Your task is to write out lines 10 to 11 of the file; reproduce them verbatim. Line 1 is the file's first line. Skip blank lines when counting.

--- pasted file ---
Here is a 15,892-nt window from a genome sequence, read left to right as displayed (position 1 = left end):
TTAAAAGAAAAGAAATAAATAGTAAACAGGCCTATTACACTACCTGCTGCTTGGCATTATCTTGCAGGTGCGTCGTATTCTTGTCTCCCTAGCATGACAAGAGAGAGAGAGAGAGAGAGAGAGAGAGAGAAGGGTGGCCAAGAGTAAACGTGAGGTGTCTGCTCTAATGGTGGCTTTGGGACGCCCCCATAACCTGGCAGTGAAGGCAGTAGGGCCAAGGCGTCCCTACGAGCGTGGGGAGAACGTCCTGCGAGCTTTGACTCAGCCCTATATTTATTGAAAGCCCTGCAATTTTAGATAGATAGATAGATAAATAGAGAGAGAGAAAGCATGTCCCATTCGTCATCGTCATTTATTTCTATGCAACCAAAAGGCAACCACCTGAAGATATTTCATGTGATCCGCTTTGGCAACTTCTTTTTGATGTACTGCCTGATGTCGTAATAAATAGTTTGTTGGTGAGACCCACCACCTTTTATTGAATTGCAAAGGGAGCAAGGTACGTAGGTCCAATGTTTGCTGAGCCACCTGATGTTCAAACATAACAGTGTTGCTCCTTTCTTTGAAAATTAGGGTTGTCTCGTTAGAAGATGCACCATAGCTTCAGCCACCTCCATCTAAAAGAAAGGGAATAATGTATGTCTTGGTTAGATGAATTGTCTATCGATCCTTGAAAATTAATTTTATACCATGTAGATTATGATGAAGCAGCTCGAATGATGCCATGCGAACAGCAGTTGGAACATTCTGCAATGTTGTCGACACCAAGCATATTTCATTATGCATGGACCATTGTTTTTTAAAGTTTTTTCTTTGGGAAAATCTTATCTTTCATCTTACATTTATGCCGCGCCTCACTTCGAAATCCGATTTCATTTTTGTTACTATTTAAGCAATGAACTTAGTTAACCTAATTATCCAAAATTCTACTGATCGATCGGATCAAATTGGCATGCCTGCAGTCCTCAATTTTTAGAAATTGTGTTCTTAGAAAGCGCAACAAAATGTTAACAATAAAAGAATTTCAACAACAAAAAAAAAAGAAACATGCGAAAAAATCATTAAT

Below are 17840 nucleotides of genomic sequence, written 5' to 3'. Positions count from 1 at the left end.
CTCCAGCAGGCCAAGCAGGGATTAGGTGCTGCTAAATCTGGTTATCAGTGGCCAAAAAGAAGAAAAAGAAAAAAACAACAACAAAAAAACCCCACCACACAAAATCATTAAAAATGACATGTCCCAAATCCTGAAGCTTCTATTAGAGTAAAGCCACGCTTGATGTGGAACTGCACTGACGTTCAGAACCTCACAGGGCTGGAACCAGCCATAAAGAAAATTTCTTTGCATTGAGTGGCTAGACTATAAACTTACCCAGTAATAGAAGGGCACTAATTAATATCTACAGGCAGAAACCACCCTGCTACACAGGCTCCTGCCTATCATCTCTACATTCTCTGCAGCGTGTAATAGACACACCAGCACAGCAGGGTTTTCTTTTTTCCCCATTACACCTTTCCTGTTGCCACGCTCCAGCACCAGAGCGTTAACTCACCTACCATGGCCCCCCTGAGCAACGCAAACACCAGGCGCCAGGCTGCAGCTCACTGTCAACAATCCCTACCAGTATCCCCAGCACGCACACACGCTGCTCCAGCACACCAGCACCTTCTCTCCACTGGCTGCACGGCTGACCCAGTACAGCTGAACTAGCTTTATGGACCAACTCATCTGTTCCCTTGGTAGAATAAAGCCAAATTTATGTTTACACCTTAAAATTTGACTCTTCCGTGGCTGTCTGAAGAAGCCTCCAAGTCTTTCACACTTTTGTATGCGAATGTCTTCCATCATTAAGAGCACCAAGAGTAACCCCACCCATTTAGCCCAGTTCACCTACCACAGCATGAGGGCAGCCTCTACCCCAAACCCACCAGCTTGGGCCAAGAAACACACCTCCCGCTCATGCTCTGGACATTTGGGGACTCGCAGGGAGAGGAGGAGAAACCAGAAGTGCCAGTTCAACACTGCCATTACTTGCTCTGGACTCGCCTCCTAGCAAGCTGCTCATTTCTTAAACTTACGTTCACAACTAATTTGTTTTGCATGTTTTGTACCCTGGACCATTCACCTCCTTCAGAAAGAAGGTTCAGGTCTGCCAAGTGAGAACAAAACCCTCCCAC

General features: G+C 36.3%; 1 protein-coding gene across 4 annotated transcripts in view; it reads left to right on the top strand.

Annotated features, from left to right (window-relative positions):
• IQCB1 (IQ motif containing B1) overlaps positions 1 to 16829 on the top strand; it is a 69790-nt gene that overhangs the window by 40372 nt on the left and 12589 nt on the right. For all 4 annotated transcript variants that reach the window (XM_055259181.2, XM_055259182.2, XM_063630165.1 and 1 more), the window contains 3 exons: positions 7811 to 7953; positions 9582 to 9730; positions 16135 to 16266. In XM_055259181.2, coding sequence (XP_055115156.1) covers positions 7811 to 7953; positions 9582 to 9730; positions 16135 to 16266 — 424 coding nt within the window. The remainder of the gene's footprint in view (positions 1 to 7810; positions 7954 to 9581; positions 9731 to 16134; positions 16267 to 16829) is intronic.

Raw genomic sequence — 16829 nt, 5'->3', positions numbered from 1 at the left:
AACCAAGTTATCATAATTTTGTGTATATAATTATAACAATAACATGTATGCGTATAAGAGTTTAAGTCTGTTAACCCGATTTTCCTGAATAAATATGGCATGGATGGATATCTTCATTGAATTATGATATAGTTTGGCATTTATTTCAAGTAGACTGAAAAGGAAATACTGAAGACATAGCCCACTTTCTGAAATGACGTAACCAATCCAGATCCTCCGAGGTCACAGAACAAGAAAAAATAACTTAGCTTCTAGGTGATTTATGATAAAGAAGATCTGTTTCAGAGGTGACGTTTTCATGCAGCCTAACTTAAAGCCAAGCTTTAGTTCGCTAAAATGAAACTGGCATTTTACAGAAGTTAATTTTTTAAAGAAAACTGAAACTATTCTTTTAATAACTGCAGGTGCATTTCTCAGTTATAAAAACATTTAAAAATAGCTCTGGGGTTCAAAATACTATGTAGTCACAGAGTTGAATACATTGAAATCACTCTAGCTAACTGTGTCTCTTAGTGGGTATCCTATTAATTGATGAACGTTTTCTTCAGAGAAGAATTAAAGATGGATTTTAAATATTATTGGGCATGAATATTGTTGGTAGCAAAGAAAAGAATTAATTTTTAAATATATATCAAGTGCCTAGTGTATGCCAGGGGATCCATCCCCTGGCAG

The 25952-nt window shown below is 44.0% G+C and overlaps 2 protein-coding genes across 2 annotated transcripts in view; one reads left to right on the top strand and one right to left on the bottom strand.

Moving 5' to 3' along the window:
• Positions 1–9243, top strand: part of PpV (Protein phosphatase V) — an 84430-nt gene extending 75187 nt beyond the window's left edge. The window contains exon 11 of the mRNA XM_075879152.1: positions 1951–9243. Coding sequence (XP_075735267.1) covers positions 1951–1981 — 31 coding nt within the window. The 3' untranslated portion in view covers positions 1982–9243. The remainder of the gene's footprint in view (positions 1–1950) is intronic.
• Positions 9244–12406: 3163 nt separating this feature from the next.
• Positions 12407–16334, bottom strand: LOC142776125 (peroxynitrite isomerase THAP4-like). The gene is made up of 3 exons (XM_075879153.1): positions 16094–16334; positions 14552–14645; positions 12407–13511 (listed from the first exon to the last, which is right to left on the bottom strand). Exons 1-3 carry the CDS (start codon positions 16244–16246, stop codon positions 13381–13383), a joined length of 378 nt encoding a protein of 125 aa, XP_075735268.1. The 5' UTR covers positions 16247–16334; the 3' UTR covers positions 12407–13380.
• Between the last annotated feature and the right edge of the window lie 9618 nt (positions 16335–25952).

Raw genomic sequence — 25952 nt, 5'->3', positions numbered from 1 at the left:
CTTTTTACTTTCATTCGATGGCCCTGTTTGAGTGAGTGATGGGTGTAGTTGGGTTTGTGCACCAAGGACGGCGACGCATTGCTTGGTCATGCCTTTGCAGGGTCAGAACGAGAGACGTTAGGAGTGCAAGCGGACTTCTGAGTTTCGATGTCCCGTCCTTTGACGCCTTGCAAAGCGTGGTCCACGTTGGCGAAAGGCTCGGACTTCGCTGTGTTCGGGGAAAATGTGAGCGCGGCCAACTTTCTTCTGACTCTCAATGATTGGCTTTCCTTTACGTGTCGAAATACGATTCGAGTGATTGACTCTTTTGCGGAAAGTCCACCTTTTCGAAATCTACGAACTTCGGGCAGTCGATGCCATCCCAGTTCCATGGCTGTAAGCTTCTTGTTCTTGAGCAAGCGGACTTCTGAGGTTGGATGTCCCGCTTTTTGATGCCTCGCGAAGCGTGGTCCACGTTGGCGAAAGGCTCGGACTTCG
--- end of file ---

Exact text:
The 25952-nt window shown below is 44.0% G+C and overlaps 2 protein-coding genes across 2 annotated transcripts in view; one reads left to right on the top strand and one right to left on the bottom strand.

Moving 5' to 3' along the window: